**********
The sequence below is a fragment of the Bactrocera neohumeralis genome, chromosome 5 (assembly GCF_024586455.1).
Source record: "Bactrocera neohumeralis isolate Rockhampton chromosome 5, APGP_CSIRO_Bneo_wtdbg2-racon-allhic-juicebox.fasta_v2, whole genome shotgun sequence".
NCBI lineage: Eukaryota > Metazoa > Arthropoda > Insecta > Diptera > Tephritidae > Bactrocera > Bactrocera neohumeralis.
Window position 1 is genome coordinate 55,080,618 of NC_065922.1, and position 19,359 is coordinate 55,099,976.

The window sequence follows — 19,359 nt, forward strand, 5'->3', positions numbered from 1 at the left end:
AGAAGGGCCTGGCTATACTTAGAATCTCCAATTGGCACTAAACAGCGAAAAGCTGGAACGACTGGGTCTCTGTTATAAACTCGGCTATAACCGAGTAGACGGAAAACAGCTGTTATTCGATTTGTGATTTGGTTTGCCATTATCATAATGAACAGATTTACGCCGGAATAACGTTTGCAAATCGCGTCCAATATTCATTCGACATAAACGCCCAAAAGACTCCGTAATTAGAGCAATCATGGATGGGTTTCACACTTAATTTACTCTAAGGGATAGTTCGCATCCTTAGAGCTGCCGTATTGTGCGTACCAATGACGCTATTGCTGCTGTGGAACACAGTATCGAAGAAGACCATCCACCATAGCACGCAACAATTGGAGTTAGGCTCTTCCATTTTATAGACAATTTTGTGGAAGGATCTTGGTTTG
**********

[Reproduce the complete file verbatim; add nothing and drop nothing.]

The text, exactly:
The sequence below is a fragment of the Bactrocera neohumeralis genome, chromosome 5 (assembly GCF_024586455.1).
Source record: "Bactrocera neohumeralis isolate Rockhampton chromosome 5, APGP_CSIRO_Bneo_wtdbg2-racon-allhic-juicebox.fasta_v2, whole genome shotgun sequence".
NCBI lineage: Eukaryota > Metazoa > Arthropoda > Insecta > Diptera > Tephritidae > Bactrocera > Bactrocera neohumeralis.
Window position 1 is genome coordinate 55,080,618 of NC_065922.1, and position 19,359 is coordinate 55,099,976.

The window sequence follows — 19,359 nt, forward strand, 5'->3', positions numbered from 1 at the left end:
AGAAGGGCCTGGCTATACTTAGAATCTCCAATTGGCACTAAACAGCGAAAAGCTGGAACGACTGGGTCTCTGTTATAAACTCGGCTATAACCGAGTAGACGGAAAACAGCTGTTATTCGATTTGTGATTTGGTTTGCCATTATCATAATGAACAGATTTACGCCGGAATAACGTTTGCAAATCGCGTCCAATATTCATTCGACATAAACGCCCAAAAGACTCCGTAATTAGAGCAATCATGGATGGGTTTCACACTTAATTTACTCTAAGGGATAGTTCGCATCCTTAGAGCTGCCGTATTGTGCGTACCAATGACGCTATTGCTGCTGTGGAACACAGTATCGAAGAAGACCATCCACCATAGCACGCAACAATTGGAGTTAGGCTCTTCCATTTTATAGACAATTTTGTGGAAGGATCTTGGTTTG